More than 100 million households in the world will have an Internet-connected TV by 2011, according to The Diffusion Group (TDG). That’s way more than current estimates, including one for GigaOM by Dan Rayburn. TDG says game consoles with lead the way with 20 million of those households using their Xboxes and the like to get online. What’s more, in a report prepared for GigaOM Pro (paid subscription), TDG analysts links together these estimates to paint a picture of tripled web video usage and significant revenue.
That online video usage, both on the TV and the PC, will bring in more than $10 billion in revenue in the U.S. by 2013. These numbers aren’t exactly parallel, since they’re for separate years, but the rest of the world is supposed to account for $5.5 billion in ad revenue by 2012. Over-the-top revenue is expected to come primarily through subscriptions at first — until a market builds big enough for advertising — with movie rentals worth $4 billion before the end of 2011. Niche content services like Kylin.TV (Chinese TV), &TV (Korean TV) and SkyAngel (Christian family-centric TV) will bring in $1 billion by the end of 2011.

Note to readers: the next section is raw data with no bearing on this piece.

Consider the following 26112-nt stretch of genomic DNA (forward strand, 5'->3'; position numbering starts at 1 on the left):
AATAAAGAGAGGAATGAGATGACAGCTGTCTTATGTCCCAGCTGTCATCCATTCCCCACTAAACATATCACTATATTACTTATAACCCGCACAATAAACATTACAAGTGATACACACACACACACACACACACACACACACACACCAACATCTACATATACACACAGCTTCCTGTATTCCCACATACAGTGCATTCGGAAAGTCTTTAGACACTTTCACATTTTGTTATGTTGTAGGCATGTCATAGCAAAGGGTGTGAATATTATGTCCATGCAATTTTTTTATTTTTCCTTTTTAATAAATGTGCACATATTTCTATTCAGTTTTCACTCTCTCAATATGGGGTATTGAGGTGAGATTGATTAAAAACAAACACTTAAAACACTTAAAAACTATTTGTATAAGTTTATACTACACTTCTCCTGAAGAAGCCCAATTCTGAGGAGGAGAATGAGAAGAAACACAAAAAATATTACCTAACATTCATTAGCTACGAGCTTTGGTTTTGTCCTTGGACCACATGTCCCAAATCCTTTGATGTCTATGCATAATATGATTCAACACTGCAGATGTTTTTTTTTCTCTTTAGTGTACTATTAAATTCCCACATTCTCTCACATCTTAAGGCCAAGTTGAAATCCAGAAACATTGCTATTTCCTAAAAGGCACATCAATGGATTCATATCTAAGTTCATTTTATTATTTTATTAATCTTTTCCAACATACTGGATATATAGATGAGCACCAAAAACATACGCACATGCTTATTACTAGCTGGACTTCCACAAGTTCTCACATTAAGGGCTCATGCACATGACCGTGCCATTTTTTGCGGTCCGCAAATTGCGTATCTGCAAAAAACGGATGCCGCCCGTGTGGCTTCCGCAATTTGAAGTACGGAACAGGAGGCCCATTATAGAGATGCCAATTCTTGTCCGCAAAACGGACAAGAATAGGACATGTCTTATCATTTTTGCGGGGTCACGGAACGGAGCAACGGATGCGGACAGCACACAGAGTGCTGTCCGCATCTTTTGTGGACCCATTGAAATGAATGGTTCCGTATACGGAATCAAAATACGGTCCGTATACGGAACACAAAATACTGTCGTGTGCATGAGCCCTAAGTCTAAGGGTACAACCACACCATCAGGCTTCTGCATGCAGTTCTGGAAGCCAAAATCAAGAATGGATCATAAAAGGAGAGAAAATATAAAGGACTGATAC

TDG concludes that over-the-top delivery is a significant threat to payTV, especially if net neutrality can be maintained. More than half of adult Internet users surveyed by TDG said they are somewhat likely to cancel their existing payTV service in favor of an over-the-top replacement.
At this point cord-cutting is far too partisan a topic for anyone to believe projections that don’t align with their preset notions of reality. But as time goes on, we’ll see whose vision turns true.